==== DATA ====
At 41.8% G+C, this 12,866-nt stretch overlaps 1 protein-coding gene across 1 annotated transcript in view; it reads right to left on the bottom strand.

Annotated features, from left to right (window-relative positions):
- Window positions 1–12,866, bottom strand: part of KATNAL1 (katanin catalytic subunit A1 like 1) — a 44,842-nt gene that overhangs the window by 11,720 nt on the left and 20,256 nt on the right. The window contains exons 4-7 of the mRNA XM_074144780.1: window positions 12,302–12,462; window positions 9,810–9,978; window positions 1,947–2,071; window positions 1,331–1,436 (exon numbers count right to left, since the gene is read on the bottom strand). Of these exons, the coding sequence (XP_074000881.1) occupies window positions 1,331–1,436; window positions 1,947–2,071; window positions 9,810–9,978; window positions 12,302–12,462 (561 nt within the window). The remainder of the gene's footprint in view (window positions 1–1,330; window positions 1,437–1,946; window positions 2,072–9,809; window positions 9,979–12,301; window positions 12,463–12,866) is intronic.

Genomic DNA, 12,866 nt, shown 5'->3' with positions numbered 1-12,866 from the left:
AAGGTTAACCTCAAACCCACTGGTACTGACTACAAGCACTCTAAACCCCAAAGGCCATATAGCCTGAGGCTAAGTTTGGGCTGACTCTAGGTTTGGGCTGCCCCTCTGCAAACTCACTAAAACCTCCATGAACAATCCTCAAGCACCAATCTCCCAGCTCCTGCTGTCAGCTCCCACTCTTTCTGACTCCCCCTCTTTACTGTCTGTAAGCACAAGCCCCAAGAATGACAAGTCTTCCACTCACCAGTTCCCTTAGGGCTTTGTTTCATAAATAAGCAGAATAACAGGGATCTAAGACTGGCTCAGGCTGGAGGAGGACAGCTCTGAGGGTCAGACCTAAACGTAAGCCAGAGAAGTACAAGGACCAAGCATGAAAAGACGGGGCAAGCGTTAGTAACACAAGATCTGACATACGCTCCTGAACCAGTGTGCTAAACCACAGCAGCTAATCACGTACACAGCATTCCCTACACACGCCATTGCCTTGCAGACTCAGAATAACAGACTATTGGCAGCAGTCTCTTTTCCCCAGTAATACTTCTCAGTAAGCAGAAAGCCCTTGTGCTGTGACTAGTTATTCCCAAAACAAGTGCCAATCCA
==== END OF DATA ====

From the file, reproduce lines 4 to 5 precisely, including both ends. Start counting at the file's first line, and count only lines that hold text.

Genomic DNA, 12,866 nt, shown 5'->3' with positions numbered 1-12,866 from the left:
AAGGTTAACCTCAAACCCACTGGTACTGACTACAAGCACTCTAAACCCCAAAGGCCATATAGCCTGAGGCTAAGTTTGGGCTGACTCTAGGTTTGGGCTGCCCCTCTGCAAACTCACTAAAACCTCCATGAACAATCCTCAAGCACCAATCTCCCAGCTCCTGCTGTCAGCTCCCACTCTTTCTGACTCCCCCTCTTTACTGTCTGTAAGCACAAGCCCCAAGAATGACAAGTCTTCCACTCACCAGTTCCCTTAGGGCTTTGTTTCATAAATAAGCAGAATAACAGGGATCTAAGACTGGCTCAGGCTGGAGGAGGACAGCTCTGAGGGTCAGACCTAAACGTAAGCCAGAGAAGTACAAGGACCAAGCATGAAAAGACGGGGCAAGCGTTAGTAACACAAGATCTGACATACGCTCCTGAACCAGTGTGCTAAACCACAGCAGCTAATCACGTACACAGCATTCCCTACACACGCCATTGCCTTGCAGACTCAGAATAACAGACTATTGGCAGCAGTCTCTTTTCCCCAGTAATACTTCTCAGTAAGCAGAAAGCCCTTGTGCTGTGACTAGTTATTCCCAAAACAAGTGCCAATCCA